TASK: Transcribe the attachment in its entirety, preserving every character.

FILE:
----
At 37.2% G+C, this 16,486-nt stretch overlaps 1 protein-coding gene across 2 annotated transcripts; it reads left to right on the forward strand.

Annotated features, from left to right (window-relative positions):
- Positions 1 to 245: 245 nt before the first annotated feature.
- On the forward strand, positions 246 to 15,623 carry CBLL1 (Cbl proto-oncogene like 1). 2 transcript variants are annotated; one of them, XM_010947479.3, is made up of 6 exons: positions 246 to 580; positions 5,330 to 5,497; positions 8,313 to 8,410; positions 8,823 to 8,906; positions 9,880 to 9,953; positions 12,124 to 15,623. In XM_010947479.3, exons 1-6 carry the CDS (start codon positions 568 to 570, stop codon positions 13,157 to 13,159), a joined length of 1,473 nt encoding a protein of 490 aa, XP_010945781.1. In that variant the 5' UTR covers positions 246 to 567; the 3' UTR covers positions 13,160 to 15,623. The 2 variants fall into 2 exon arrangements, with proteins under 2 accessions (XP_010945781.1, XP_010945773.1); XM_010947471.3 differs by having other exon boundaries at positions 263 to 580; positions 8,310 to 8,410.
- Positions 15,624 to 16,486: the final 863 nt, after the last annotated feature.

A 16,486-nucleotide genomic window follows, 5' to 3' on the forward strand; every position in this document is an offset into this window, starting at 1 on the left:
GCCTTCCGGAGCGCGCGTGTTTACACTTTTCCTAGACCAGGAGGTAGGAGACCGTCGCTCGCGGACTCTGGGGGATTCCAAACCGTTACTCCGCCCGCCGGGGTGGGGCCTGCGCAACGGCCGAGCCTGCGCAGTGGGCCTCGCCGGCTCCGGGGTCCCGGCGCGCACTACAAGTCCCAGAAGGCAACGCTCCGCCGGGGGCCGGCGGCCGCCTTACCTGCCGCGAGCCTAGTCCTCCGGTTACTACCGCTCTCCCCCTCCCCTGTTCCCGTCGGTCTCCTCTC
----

At 37.2% G+C, this 16,486-nt stretch overlaps 1 protein-coding gene across 2 annotated transcripts; it reads left to right on the forward strand.

Annotated features, from left to right (window-relative positions):
- Positions 1 to 245: 245 nt before the first annotated feature.
- On the forward strand, positions 246 to 15,623 carry CBLL1 (Cbl proto-oncogene like 1). 2 transcript variants are annotated; one of them, XM_010947479.3, is made up of 6 exons: positions 246 to 580; positions 5,330 to 5,497; positions 8,313 to 8,410; positions 8,823 to 8,906; positions 9,880 to 9,953; positions 12,124 to 15,623. In XM_010947479.3, exons 1-6 carry the CDS (start codon positions 568 to 570, stop codon positions 13,157 to 13,159), a joined length of 1,473 nt encoding a protein of 490 aa, XP_010945781.1. In that variant the 5' UTR covers positions 246 to 567; the 3' UTR covers positions 13,160 to 15,623. The 2 variants fall into 2 exon arrangements, with proteins under 2 accessions (XP_010945781.1, XP_010945773.1); XM_010947471.3 differs by having other exon boundaries at positions 263 to 580; positions 8,310 to 8,410.
- Positions 15,624 to 16,486: the final 863 nt, after the last annotated feature.

A 16,486-nucleotide genomic window follows, 5' to 3' on the forward strand; every position in this document is an offset into this window, starting at 1 on the left:
GCCTTCCGGAGCGCGCGTGTTTACACTTTTCCTAGACCAGGAGGTAGGAGACCGTCGCTCGCGGACTCTGGGGGATTCCAAACCGTTACTCCGCCCGCCGGGGTGGGGCCTGCGCAACGGCCGAGCCTGCGCAGTGGGCCTCGCCGGCTCCGGGGTCCCGGCGCGCACTACAAGTCCCAGAAGGCAACGCTCCGCCGGGGGCCGGCGGCCGCCTTACCTGCCGCGAGCCTAGTCCTCCGGTTACTACCGCTCTCCCCCTCCCCTGTTCCCGTCGGTCTCCTCTC